In certain respects, the Astros have been disappointing thus far in 2018, which is remarkable considering they sit atop the AL West and have the best starting rotation in baseball. Series losses to teams like the Yankees and Diamondbacks will do that even if they are somewhat soothed by the most recent sweep of the A's.
It's reasonable to expect a fan base that just witnessed their first World Series win in, well, ever, would have high, perhaps unreasonable, expectations. It doesn't help that much of baseball is touting you as an organization with a legitimate chance to repeat. We all want to see the Astros rip through their schedule and dominate much the way they did throughout last season.
But, baseball has a way of humbling you. Not only have the Astros struggled a bit, but other teams around them have improved. The good news is there are still good reasons to believe.
5. They are in a bad division.
After a fast start, the Angels have cooled off and the Mariners don't appear to be a significant threat, living in purgatory between rebuilding and challenging. The A's continue to struggle and the Rangers are a mess. Whatever happens throughout the AL, the Astros are in a division that should be wrapped up well before September.
4. Their bats are beginning to come around.
The Stros bookended a tough stretch against the Yanks and Diamondbacks with series wins over the A's including a sweep on the road. They averaged better than 7 runs in those games. And despite a very tough offensive series against New York where they were shut out twice, the offense seemed to turn around in the last game of that series and into Arizona. In those four games, they put up more than 4 per game. Averages for guys you expect to be higher are creeping up as is their average with runners in scoring position and their strikeout numbers are down among their everyday players. No one expects them to be an average offense for the whole season and there are signs that is already changing.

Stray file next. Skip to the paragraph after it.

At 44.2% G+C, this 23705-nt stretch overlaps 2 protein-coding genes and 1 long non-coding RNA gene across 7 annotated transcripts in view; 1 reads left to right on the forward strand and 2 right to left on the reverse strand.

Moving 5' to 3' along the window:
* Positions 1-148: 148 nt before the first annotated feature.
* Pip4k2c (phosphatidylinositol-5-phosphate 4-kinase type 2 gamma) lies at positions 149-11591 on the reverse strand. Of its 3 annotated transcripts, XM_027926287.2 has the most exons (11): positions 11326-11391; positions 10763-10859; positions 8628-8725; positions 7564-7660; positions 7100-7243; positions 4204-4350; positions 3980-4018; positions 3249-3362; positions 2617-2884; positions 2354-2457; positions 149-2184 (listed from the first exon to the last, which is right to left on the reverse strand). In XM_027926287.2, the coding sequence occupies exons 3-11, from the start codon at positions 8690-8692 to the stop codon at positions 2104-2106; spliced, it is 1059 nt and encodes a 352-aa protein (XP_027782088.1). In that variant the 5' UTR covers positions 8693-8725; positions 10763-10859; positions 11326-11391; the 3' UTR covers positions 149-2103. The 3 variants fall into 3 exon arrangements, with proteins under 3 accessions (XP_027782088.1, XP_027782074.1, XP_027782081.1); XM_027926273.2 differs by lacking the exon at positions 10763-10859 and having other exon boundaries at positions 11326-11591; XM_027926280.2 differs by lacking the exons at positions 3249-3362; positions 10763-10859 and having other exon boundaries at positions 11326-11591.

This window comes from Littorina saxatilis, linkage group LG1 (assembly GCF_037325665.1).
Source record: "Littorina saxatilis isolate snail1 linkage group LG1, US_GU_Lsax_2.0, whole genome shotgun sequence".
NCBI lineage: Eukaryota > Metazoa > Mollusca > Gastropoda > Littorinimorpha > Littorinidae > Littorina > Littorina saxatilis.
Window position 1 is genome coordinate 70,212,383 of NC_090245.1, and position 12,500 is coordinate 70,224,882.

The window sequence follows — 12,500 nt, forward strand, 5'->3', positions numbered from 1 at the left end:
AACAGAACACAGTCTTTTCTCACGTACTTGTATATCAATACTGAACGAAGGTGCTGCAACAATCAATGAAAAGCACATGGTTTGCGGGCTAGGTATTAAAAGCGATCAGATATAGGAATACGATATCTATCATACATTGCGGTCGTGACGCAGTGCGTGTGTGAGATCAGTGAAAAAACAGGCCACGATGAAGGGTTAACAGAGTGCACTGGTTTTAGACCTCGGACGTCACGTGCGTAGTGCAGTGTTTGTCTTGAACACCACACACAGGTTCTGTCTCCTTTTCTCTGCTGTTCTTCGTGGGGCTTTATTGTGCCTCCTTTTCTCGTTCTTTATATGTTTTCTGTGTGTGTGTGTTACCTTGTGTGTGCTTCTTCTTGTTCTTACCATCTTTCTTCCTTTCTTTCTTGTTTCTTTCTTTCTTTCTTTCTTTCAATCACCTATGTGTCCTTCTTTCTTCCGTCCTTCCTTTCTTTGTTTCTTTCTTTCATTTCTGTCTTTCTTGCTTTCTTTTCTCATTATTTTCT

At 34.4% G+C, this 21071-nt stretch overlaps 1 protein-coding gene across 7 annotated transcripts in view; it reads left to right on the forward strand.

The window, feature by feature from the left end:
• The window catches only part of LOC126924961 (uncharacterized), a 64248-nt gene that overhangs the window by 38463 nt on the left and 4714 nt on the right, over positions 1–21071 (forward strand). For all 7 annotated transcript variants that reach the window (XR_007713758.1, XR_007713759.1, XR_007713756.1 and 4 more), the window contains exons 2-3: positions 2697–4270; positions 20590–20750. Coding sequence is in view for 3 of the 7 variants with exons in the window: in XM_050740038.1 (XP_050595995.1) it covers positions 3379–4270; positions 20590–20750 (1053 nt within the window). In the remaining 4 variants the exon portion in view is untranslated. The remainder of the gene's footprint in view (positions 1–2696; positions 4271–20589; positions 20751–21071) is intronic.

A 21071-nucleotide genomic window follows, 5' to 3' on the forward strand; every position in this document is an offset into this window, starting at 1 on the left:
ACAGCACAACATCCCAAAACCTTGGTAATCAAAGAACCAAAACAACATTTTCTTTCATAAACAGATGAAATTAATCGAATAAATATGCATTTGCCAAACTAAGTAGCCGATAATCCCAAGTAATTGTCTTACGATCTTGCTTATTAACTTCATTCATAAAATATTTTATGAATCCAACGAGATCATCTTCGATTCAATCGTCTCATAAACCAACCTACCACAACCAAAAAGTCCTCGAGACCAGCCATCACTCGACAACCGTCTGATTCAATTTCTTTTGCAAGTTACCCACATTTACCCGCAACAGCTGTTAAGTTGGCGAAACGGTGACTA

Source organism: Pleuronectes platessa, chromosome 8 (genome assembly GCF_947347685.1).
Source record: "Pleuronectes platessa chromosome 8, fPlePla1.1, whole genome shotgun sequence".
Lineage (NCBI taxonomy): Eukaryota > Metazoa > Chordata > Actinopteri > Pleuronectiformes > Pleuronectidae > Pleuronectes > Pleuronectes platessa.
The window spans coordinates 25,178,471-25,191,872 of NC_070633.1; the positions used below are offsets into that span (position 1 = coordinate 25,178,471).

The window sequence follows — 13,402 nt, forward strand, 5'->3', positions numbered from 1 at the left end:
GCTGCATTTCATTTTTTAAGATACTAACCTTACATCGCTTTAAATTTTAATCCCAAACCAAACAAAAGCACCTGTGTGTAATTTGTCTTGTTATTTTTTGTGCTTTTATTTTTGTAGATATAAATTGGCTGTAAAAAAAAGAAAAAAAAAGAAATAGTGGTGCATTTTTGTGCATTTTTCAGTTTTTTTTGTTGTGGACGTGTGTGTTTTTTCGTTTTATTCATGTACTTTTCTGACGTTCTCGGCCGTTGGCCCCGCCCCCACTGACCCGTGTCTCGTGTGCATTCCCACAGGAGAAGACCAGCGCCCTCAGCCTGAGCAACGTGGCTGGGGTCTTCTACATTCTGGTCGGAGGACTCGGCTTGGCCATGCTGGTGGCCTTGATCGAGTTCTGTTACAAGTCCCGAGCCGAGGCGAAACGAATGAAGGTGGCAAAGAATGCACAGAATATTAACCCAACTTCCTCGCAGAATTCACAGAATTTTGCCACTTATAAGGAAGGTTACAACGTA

3. They won't remain mediocre at Minute Maid Park.
The Astros are only 10-9 at home this season. While they were, incredibly, five games better on the road in 2017, they weren't a .500 ball club at Minute Maid and they won't be this year either. More importantly, they have been absolutely stellar on the road at 14-6. That will certainly balance itself out as well, but despite some early season disappointments at home, they remain poised for improvement there and are already one of the best road teams in baseball.
We Believe Local Journalism is Critical to the Life of a City
Engaging with our readers is essential to the mission of the Houston Press. Make a financial contribution or sign up for a newsletter, and help us keep telling Houston’s stories with no paywalls.
Support Our Journalism
2. Defensively, they are as about as good as it gets.
Often overlooked with the incredible pitching and sluggish bats grabbing headlines is the fact that they are one of the best fielding teams in the majors. They are first in errors per games played and tied for first in fielding percentage. Currently, they are leading the majors (and it's not terribly close) in performance by wins above average. This advanced statistic essentially measures how good each position player is and combines those numbers together for the team. But even without sabermetrics, watching the team for any amount of time, their skills defensively become readily apparent.
1. Their pitching is historically good.
This is perhaps the most important measure of them all. They have the best starting rotation in baseball and at least two Cy Young candidates early in the season. Even during mediocre performances, they routinely pitch into the sixth inning, which takes pressure off the bullpen, which has also been pretty good thus far. But these starters, who have been nearly flawless to start the season, have kept them in ballgames when the offense has faltered.